2. The first act of the mother is to visit the family temple. The gods receive their offering in the family temple while the demons receive their offerings on the ground [Balinese believe in recognizing the balance between good and evil]

3. Women will repeat these offerings at work, in the shop, and at the beach.

4. Husbands will similarly pray and present offerings which are often seen in the taxis or other cars they drive.

In Bali, head covers are much less prevalent as islamic religion is not as widespread. However, it is still respectful and tactful to avoid wearing overly revealing clothing [including short skirts, tank tops, tube tops, halter tops/dresses, etc], especially in temples. In areas of Souther Bali [such as Kuta areas], you’ll find a plethora of Australians and other tourists. I relate Kuta to the “Cancun” of Bali. For Australians, a flight to Bali is often cheaper than flying across Australia so many younger people travel there for vacations, spring breaks, and surfing. We only drove through Kuta and did not spend any time there as we tend to appreciate the “not so touristy, glitzy” areas of the places we visit. This is not to say that we didn’t spend our fair share of time in touristy areas as well. Just putting things into perspective.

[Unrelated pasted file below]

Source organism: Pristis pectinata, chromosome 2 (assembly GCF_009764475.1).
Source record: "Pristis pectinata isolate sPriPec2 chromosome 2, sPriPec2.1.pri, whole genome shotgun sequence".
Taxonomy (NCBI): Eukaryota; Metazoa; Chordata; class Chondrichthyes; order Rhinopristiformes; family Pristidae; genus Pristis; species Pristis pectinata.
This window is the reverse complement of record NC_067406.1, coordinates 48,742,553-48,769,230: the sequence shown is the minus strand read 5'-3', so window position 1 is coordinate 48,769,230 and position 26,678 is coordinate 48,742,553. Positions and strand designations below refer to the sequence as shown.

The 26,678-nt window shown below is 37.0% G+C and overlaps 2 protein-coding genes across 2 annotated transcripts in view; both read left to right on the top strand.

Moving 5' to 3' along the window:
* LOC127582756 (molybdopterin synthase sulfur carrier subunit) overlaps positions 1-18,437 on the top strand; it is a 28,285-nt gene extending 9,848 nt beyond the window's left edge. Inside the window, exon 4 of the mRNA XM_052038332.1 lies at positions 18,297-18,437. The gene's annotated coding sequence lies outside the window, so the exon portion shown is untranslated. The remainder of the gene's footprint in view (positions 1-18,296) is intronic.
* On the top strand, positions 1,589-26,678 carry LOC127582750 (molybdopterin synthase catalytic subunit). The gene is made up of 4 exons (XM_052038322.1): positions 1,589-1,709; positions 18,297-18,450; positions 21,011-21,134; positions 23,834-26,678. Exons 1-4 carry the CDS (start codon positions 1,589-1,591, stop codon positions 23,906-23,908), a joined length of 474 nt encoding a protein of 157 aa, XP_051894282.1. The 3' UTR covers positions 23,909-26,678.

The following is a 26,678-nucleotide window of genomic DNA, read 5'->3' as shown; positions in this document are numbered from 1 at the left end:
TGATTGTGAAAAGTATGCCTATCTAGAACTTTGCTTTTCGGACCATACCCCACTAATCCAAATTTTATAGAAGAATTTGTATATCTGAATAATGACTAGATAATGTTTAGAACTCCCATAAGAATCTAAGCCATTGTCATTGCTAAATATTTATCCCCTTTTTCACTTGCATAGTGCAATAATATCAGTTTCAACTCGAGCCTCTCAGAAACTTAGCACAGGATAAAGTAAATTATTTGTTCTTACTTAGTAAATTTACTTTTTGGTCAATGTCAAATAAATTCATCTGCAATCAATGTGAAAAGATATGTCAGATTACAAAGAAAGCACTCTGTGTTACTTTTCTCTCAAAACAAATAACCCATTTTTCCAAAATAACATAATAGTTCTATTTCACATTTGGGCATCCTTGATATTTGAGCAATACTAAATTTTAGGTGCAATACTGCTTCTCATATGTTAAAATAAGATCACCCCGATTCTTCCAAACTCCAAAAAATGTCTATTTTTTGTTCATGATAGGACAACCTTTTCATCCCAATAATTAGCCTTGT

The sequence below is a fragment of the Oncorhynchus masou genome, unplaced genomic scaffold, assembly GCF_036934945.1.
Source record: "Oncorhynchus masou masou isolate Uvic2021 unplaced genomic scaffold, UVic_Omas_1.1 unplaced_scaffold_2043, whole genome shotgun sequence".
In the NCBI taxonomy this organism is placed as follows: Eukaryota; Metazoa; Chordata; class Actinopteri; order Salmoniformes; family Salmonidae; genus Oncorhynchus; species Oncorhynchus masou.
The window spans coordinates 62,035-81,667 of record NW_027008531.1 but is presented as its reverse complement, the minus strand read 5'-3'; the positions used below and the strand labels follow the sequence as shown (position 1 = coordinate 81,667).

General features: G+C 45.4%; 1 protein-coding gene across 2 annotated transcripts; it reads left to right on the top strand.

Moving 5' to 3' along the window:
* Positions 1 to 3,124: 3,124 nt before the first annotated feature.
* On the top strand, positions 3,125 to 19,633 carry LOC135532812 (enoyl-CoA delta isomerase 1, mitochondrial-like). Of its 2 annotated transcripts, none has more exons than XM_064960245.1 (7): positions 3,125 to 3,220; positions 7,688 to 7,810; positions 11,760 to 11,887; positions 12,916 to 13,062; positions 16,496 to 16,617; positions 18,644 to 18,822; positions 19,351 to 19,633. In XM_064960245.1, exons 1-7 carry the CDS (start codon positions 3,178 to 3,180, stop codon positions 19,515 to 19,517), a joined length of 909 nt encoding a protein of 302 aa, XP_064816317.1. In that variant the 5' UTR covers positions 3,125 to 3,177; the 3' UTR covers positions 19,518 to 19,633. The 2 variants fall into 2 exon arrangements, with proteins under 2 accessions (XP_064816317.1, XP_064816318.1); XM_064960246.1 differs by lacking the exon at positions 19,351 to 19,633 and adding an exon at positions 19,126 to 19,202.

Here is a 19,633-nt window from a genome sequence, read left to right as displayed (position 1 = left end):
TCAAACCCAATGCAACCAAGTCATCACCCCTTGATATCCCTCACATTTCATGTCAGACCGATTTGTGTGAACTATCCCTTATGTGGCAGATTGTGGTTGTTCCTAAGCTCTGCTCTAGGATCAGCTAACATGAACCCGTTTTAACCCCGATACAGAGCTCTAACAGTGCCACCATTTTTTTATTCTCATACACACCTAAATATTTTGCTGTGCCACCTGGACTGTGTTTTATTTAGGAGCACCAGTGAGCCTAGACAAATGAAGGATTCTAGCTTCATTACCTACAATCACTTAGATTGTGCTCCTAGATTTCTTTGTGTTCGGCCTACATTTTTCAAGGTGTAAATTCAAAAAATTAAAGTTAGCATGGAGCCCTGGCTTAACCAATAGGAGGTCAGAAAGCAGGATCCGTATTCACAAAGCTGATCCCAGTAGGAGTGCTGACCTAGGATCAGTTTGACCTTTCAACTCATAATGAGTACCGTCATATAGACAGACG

So, if you’re headed to Bali, remember- be respectful. Don’t wear overly revealing outfits and clothing. Your world won’t crumble if you actually wear a shirt on a moped and no one will check you out less for wearing a short-sleeved shirt instead of that new halter top to the sacred temple. Enjoy the ride!

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Where Everything Went Wrong: Bali Day #1

And we were off. Two mountain bikes, two Americans, and two packs weighing about 50lbs each. Again, we had read that the traffic could be tricky but we were prepared. We had plenty of crazy driving experience all over the world! We took off taking a route that would wind West and then curve North before heading West again towards our destination for the evening: Puri Dajuma, a beachside eco-resort/retreat located a little ways into West Bali [Towards Negara]. We rode down a few streets and immediately saw the Balinese culture and religion of Hinduism through the never-ending temples. Miniature temples can be found at every home and business. The vast majority of the Balinese people believe in Agama Tirta or the “holy-water religion”. It is a Shivaite sect of Hinduism.

We stopped a few miles into our ride to get some water to fill our camelbacks and bike bottles. The sun was beating down, our packs were heavy, our bike seats tiny and hard, and our helmets lacking padding and protection, but we were excited and happy. We saw rice fields and construction, amazing architecture, and roadside “warungs” or little shops selling everything from water and Sprite to fried bean paste to candies to incense to gasoline in glass bottles. We continued on our trek, shortly coming to a “secondary” road. In other words, not the main road that was our destination. We were immediately aware of the immense amount of traffic. While our back and “tertiary” roads were nice and beautiful, the majority of these roads do not run east-west in direction. There is one main road that run east-west that we had to take to our destination.